Cohen and his team studied 138 patients with cancer who had no conventional treatment options in their study. For this so-called Phase I study, which tests the efficacy and tolerability of therapy in a few subjects, they divided the participants into three groups: one received only sirolimus, a second sirolimus and grapefruit juice, and the last sirolimus and ketoconazole. Ketoconazole is an active ingredient used against fungal infections, especially in people with immunodeficiencies or autoimmune diseases. He was used in the study because he also inhibits the intestinal enzymes that degrade the sirolimus.
First, the ideal dose was determined for each patient, that is, the amount at which the greatest effect with the fewest side effects occurred. Then the different groups were compared. Result: Subjects who consumed eight ounces of grapefruit juice a day - just over 0.2 liters - but took only about one-third of the optimal dose of sirolimus had 350 percent more of the drug in their blood than if they were the normal amount took the drug and drank no juice. The effect was the same. Those patients who ingested additional ketoconazole even had 500 percent more sirolimus in their blood, even if they were only about one-seventh of the optimal dose? however, there were many side effects in these subjects.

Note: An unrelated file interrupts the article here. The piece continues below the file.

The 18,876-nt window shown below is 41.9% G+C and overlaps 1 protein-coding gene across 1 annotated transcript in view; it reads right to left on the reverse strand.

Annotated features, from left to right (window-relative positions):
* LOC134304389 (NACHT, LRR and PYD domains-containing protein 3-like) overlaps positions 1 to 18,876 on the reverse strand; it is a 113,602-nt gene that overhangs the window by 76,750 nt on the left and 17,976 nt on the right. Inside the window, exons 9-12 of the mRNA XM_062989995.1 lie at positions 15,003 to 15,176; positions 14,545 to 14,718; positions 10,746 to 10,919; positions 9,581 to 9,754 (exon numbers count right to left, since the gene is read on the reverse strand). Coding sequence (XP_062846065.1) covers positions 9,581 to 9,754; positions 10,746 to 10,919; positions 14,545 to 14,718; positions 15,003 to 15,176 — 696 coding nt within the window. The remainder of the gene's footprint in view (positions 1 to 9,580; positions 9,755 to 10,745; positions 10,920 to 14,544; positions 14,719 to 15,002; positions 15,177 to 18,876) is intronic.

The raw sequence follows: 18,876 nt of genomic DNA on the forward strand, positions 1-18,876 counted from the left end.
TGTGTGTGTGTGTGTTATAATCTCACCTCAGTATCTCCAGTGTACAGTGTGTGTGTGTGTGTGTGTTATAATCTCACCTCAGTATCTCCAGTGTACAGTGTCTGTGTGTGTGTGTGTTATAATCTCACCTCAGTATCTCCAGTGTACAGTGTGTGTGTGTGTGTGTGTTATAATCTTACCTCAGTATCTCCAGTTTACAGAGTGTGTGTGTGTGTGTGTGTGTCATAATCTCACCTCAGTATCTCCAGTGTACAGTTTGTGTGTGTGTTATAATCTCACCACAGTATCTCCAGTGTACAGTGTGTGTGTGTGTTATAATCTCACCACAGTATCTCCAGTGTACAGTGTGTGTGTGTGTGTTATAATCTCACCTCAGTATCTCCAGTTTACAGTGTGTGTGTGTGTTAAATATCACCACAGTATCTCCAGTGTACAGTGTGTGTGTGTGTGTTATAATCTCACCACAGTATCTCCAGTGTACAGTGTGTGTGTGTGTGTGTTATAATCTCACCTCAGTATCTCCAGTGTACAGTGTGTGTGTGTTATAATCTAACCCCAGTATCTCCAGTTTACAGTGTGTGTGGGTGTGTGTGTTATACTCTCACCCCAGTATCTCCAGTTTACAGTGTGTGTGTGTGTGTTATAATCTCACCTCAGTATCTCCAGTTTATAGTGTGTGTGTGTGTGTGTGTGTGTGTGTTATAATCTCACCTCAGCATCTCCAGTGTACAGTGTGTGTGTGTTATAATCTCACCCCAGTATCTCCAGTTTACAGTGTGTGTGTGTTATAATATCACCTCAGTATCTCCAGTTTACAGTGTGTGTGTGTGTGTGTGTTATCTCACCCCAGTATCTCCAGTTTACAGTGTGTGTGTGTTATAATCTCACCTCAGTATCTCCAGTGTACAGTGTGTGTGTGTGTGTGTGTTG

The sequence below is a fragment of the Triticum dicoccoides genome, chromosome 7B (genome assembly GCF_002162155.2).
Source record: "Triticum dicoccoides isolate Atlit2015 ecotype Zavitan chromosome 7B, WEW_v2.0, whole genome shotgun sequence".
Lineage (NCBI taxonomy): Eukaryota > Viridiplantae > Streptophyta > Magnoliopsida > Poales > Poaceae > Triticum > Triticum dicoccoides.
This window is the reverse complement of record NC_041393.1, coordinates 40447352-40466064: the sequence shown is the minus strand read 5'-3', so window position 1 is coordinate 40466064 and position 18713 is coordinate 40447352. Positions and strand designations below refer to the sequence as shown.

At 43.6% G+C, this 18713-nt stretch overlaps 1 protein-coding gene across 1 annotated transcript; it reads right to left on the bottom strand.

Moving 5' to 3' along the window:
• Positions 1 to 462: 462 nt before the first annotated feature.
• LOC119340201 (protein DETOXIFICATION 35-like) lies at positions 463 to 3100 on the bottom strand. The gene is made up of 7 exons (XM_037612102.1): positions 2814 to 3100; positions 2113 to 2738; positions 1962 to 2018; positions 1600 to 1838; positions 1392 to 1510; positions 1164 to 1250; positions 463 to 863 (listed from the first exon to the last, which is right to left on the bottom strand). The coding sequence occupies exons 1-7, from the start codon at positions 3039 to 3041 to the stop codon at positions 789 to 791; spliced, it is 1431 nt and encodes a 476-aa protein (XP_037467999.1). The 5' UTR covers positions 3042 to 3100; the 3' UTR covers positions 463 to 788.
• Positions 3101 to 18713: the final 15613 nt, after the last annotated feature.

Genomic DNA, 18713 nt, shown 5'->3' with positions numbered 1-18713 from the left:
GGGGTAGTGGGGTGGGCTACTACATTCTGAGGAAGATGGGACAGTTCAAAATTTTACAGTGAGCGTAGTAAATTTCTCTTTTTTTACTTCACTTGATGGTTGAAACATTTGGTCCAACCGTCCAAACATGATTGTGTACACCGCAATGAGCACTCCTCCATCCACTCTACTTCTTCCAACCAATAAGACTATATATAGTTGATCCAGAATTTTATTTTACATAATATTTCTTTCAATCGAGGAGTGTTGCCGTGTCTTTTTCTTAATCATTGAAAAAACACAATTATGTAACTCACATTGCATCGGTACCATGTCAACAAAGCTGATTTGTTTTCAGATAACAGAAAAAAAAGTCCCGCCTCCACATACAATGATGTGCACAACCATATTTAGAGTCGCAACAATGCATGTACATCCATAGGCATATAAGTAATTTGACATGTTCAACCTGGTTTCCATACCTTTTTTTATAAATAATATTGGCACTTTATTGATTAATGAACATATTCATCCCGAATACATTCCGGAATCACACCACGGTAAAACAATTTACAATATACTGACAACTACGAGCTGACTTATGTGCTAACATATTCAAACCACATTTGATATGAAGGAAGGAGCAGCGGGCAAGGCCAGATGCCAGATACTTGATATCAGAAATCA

While there was no ultimate cure for any of the cancer patients, there was no worsening of disease in 30 percent of patients during the study period, so no further tumor growth. One of the patients was particularly prominent in the study: in his case, the tumors shrank significantly and did not continue to grow for more than three years. According to the researchers, the effect of grapefruit varies from person to person, since different amounts of sirolimus are also broken down in the patients, depending on the intestinal flora. However, before one can give general recommendations on the consumption of grapefruit juice, it would be necessary to investigate even more intensively what the effects of the interaction between the juice and the active substance really are, according to the researchers. displayEzra Cohen et al .: Clinical Cancer Research doi: 10.1158 / 1078-0432.CCR-12-0110 © science.de - Gesa Seidel